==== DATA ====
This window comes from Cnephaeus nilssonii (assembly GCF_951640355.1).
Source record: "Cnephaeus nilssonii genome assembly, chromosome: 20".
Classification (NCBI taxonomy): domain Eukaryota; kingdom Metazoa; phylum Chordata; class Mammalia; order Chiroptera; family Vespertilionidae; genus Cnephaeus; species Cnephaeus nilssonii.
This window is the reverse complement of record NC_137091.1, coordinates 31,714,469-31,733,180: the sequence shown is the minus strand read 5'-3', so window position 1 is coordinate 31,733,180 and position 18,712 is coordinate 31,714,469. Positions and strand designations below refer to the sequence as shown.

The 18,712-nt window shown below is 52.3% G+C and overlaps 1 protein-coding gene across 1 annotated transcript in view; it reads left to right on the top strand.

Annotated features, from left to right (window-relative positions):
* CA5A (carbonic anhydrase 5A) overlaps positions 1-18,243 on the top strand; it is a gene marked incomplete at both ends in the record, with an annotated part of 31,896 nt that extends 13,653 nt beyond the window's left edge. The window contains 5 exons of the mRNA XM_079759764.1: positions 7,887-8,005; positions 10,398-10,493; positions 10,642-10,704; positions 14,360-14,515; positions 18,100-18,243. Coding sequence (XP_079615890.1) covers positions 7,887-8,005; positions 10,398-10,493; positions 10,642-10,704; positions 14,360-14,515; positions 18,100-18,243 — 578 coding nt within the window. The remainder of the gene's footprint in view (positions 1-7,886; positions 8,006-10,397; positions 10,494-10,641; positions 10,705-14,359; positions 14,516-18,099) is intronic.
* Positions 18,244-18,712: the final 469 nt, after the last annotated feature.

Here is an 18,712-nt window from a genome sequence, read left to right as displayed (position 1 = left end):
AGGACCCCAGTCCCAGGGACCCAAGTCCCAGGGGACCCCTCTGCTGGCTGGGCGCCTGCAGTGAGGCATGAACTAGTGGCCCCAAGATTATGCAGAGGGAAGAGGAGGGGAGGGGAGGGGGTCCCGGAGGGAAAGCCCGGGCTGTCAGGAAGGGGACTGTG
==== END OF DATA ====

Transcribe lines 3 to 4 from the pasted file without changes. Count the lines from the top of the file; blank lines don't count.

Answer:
Classification (NCBI taxonomy): domain Eukaryota; kingdom Metazoa; phylum Chordata; class Mammalia; order Chiroptera; family Vespertilionidae; genus Cnephaeus; species Cnephaeus nilssonii.
This window is the reverse complement of record NC_137091.1, coordinates 31,714,469-31,733,180: the sequence shown is the minus strand read 5'-3', so window position 1 is coordinate 31,733,180 and position 18,712 is coordinate 31,714,469. Positions and strand designations below refer to the sequence as shown.